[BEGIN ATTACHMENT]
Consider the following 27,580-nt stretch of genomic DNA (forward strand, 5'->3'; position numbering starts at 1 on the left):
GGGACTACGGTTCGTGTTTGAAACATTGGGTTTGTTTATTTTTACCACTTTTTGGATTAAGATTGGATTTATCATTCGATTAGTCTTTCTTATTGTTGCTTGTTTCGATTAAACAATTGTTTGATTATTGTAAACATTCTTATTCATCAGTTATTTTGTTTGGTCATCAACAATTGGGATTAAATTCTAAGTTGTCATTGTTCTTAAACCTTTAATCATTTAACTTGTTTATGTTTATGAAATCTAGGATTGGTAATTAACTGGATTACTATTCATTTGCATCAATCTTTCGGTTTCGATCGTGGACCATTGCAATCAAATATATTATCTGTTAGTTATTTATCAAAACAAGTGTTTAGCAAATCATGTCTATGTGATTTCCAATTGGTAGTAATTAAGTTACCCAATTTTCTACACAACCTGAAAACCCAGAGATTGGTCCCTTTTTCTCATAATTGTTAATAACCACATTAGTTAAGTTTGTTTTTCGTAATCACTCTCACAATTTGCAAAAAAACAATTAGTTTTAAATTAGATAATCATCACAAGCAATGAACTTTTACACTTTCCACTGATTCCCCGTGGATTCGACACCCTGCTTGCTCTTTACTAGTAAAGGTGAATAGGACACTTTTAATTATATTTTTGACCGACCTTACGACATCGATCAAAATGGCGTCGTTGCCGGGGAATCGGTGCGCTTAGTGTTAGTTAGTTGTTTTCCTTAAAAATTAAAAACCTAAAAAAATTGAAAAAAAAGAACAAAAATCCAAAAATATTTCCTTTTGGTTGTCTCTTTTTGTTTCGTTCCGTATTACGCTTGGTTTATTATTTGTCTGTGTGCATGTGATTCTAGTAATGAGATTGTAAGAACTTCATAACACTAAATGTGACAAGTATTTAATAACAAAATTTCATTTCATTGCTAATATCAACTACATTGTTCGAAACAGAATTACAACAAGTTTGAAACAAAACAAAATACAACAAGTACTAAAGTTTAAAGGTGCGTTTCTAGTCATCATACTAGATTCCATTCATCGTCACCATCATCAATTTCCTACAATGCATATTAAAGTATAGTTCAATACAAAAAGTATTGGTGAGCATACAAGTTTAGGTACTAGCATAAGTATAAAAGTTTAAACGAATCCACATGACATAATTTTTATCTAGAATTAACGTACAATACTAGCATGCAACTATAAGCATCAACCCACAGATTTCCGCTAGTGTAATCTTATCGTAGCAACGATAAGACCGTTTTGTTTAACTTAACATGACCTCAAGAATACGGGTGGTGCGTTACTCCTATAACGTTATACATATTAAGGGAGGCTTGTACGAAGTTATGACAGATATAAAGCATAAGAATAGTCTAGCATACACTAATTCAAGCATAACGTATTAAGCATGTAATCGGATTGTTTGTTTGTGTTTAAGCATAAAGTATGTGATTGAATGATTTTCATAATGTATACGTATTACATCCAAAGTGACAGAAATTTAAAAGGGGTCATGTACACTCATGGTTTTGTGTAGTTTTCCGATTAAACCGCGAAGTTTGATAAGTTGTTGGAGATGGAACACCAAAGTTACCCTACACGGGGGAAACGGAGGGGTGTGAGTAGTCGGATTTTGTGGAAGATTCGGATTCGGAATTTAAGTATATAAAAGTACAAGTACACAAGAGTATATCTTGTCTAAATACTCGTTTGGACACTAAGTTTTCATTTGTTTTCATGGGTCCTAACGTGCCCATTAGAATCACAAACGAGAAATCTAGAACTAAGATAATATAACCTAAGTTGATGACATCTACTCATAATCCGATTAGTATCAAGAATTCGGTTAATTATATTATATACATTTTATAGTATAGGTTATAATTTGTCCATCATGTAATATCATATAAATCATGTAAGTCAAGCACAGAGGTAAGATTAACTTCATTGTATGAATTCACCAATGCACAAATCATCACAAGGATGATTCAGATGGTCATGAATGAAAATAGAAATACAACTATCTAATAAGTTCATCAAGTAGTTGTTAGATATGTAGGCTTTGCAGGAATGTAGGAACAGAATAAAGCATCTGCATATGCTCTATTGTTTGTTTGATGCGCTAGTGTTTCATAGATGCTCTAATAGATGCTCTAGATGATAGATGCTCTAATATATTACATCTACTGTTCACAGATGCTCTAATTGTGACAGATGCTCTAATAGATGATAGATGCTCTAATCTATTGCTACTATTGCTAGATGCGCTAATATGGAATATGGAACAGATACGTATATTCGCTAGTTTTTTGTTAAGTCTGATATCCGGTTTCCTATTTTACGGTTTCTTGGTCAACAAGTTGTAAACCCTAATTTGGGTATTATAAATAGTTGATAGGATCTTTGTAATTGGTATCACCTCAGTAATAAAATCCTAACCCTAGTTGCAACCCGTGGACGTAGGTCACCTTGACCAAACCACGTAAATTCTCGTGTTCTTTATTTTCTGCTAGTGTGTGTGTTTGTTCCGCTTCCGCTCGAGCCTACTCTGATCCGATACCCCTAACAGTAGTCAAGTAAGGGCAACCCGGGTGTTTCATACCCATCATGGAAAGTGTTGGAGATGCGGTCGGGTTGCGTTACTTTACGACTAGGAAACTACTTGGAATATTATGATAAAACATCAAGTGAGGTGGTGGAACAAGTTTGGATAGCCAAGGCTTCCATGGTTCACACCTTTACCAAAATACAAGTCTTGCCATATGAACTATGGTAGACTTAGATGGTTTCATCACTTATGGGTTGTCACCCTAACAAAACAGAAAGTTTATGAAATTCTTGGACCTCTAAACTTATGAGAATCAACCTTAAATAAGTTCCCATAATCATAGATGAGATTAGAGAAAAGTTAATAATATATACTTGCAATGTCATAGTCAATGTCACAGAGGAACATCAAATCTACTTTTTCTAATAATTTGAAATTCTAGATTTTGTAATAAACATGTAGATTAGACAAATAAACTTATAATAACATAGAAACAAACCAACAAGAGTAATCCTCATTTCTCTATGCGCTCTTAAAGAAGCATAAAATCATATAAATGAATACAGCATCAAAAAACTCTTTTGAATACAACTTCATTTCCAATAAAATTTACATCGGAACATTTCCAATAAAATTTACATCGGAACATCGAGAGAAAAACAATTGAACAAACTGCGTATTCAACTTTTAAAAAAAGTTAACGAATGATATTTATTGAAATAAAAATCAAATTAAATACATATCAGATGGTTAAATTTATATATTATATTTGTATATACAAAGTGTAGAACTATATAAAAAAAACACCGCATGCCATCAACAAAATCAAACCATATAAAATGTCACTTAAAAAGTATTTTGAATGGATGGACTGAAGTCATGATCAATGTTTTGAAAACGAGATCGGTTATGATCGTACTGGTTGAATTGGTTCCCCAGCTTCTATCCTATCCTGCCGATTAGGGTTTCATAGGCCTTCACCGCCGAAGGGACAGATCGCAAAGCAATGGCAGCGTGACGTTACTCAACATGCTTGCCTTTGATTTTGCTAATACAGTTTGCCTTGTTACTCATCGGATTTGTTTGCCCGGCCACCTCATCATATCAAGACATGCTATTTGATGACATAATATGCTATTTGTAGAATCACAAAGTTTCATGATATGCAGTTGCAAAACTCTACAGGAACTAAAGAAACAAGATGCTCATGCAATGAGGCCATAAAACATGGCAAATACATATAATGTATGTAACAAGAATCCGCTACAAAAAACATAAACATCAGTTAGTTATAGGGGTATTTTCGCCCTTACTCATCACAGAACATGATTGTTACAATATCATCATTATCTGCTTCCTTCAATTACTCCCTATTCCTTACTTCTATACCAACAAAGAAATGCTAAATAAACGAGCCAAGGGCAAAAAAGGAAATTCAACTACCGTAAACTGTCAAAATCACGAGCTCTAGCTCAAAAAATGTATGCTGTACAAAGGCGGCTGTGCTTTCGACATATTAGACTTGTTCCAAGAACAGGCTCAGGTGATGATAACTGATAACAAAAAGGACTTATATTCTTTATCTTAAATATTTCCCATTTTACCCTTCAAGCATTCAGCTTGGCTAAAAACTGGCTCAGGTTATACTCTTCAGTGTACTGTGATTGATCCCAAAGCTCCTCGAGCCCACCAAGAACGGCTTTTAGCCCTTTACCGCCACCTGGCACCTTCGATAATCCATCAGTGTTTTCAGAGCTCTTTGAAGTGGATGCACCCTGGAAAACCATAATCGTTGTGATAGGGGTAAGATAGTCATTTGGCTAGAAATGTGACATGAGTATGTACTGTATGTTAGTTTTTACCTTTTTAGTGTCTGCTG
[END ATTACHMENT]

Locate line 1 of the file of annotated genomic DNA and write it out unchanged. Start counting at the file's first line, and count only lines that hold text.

Consider the following 27,580-nt stretch of genomic DNA (forward strand, 5'->3'; position numbering starts at 1 on the left):